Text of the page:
Last year I heard from several sources that there somewhere between 3-5 unpublished manuscripts reporting the use of CRISPR gene targeting in human embryos being shopped around at various journals in addition to the one that had been published. Since that time we’ve seen a grand total of one additional paperreporting on CRISPR of human embryos.
So what gives?
Were the sources wrong?
I don’t think so and I believe there are additional labs pursuing research on the use of CRISPR in human embryos.
Depending on the context, the oversight, and the training of those involved, there may be nothing wrong with these studies at all. In fact, they could be positive and teach us a lot if the teams are careful. However, CRISPR’ing human embryos without a good rationale and appropriate oversight is unwise. I also cannot imagine supporting use of CRISPR with the intent to make a modified new human being for many years to come if ever. You can learn more about the history of genetic modification and my views as well as those of CRISPR leaders in my new book, GMO Sapiens.
So where are all the CRISPR human embryo papers? I can think of a few main reasons why we haven’t seen more so far.
Editors as gatekeepers? One possible reason we haven’t seen more CRISPR’d human embryo papers is that journal editors are reluctant to publish them and are acting as essentially gatekeepers for this kind of work. If true, what are the potential risks or benefits of such a de facto filtering system and what is the basis by which the editors are making such decisions?
Outcomes of first 2 pubs discouraged more? Another possibility is that other research teams have been discouraged by the first two papers reporting CRISPR use in human embryos. I can see at least two levels at which those considering working and publishing in this area might be reluctant to proceed because of the first two papers. On the one hand, both papers reported technical challenges with this research, which was discouraging. On the other hand, both papers were heavily criticized by some.
A large and growing number of American clinics are selling stem cells to patients for a variety of ills and one in the San Diego area called StemGenex was the main focus of a recent LA Times piece by columnist Michael Hiltzik. In the piece called “These new stem cell treatments are expensive — and unproven” Hiltzik discussed the growing issues over stem cell clinics in the U.S. and he used StemGenex as a kind of test case or example.
He started off with a description of the kind of hopeful feeling that many patients experience upon visiting stem cell clinic websites:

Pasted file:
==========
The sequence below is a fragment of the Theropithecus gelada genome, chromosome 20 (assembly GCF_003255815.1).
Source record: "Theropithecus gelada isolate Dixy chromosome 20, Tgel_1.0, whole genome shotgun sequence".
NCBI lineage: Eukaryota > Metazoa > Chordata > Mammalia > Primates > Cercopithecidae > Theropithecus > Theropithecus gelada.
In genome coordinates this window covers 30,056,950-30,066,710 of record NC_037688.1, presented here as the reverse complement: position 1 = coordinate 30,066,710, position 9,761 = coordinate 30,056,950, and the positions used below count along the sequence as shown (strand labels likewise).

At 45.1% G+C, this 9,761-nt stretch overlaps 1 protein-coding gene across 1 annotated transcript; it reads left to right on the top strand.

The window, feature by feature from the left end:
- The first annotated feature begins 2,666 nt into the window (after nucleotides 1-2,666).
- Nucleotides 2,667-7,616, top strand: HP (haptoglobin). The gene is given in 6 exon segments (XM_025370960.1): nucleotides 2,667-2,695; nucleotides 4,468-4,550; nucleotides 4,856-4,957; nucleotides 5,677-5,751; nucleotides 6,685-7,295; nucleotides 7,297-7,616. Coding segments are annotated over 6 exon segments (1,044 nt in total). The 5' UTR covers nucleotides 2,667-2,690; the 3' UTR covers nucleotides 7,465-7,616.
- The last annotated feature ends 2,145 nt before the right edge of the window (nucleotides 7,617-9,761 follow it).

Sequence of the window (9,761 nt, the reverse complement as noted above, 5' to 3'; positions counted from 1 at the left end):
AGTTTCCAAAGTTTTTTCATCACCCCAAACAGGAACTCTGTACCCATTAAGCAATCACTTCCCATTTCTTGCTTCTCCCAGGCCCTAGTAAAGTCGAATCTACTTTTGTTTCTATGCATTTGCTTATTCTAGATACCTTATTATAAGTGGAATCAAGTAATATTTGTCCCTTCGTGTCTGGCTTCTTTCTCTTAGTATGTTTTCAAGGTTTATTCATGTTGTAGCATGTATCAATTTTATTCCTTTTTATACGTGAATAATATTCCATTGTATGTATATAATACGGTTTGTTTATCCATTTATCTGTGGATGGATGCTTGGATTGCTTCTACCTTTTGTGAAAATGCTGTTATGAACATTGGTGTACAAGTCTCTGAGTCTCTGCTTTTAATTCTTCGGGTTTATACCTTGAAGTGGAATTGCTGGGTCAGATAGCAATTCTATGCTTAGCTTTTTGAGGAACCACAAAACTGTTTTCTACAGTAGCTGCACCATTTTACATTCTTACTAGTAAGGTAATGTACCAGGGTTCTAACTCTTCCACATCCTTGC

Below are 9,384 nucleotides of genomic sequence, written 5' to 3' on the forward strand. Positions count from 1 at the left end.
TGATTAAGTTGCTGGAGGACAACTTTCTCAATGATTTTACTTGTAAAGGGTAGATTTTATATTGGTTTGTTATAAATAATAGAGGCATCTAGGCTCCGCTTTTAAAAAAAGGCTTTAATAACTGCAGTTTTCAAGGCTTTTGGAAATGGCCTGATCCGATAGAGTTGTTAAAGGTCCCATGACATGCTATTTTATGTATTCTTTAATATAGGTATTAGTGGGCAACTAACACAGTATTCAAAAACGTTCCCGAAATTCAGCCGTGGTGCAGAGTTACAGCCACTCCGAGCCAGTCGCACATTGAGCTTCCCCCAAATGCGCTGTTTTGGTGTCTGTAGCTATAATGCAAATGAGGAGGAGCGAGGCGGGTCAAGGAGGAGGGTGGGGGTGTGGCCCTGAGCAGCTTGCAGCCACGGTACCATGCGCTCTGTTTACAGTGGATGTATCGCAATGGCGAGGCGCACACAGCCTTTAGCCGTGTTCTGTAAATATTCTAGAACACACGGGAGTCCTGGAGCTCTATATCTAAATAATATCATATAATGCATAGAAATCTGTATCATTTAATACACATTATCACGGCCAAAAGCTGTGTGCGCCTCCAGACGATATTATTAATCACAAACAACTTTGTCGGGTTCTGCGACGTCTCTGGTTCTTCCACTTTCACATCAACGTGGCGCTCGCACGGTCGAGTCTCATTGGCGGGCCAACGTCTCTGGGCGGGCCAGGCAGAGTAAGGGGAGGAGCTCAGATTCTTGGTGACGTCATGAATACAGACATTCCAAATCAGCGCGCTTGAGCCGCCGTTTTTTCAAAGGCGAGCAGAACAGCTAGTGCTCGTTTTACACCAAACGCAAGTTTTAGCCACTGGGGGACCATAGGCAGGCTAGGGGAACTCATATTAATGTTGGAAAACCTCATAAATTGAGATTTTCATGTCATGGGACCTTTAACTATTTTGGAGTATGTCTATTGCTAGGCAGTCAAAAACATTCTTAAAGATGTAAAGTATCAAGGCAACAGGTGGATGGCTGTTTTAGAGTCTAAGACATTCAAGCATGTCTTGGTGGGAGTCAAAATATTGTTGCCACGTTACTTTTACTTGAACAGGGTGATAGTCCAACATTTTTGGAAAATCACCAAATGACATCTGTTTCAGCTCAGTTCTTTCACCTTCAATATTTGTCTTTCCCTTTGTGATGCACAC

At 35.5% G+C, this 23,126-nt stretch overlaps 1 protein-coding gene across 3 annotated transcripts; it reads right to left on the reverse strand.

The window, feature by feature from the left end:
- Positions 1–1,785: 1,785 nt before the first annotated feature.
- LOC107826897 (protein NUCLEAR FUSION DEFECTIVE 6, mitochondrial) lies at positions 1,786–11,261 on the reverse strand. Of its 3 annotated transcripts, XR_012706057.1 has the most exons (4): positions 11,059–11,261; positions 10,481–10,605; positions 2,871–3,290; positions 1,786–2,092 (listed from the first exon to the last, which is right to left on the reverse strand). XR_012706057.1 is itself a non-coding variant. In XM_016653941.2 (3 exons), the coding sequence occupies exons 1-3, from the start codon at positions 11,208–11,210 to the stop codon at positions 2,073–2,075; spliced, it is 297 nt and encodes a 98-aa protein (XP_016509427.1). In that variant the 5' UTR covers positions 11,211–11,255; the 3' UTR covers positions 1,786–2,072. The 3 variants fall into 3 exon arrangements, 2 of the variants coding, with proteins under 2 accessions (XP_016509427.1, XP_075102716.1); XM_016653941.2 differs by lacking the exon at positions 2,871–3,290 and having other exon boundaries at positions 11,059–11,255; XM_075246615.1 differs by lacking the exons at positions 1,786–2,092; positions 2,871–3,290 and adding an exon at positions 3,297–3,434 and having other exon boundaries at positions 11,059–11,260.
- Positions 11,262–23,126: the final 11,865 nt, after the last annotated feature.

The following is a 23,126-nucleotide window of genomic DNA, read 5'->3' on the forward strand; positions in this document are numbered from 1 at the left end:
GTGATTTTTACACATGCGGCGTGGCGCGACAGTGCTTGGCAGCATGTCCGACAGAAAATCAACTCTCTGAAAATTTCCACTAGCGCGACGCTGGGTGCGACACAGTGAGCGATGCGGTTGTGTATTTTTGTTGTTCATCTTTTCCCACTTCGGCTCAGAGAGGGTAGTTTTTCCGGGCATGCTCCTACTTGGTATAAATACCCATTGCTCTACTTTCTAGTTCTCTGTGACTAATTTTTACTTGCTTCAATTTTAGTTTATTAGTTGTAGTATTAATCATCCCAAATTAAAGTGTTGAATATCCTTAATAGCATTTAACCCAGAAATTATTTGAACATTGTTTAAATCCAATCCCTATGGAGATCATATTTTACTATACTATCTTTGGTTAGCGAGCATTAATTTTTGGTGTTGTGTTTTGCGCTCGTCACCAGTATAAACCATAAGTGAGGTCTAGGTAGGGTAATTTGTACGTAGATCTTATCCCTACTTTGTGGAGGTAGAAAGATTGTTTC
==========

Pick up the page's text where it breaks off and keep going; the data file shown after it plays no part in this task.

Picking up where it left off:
“Visitors to the website of StemGenex, a La Jolla medical group, could be forgiven for thinking that the answer to their prayers is finally at hand.”
However, there is little published data to support the expectation that one’s prayers might be answered at U.S. stem cell clinics today. I talked with Hiltzik about the state of the American stem cell clinic arena and my concerns as he was researching his piece. The marketing of stem cells is too aspirational in my view and patients are sold medical interventions in many cases that may not work and have potential risks. Hiltzik writes (emphasis mine):
“StemGenex’s director of media and community relations, Jamie Schubert, told me that its “principal purpose is helping people with unmet clinical needs achieve optimum health and better quality of life,” and that it has “anecdotal feedback … from our patients that their symptoms have dramatically improved and their quality of life has substantially increased.”
Keep in mind that we are talking about hundreds of clinics in the U.S. injecting living stem cells into patients’ bloodstreams or into specific tissues and most clinics out there do not have FDA approval to do this so anecdotes are not a strong foundation for this kind of practice in my opinion.
I often am asked if there are ongoing or possible upcoming lawsuits against stem cell clinics. Doing periodic searches such as on Google is one way to learn more about whether there are stem cell legal cases out there.
Recently I did such searches for a variety of terms including “stem cell lawsuit” and “stem cell fraud” and while no new actual Google results showed up that I hadn’t seen before, strikingly a new advertisement did show up for a law firm (see image above) looking into stem cell fraud with the latter search. I had not seen that before. Today I no longer see the ad, but it did pop up earlier in the week.
When I clicked on the ad link it went to this website, which is seeking Southern California patients who believe they may have been harmed or misled by stem cell clinics:
“If you paid for a stem cell treatment at a Southern California (San Diego, Orange County or Los Angeles) stem cell clinic between December 8, 2013 and July 1, 2016, you may be a member of proposed class of customers or patients who may be entitled to compensation.
The Law Offices of Mulligan, Banham & Findley are currently investigating a potential class action relating to potentially false or misleading advertising in web or other marketing relating to stem cell therapies in this region. This investigation includes potential fraud and consumer statute violations.”
This investigation is focused on California where Leigh Turner & my recent paper identified more than 100 stem cell clinics marketing what seem to be non-FDA approved treatments and in particular Southern California. As you can see from the map above from the paper there are tons of stem cell clinics just in Southern California.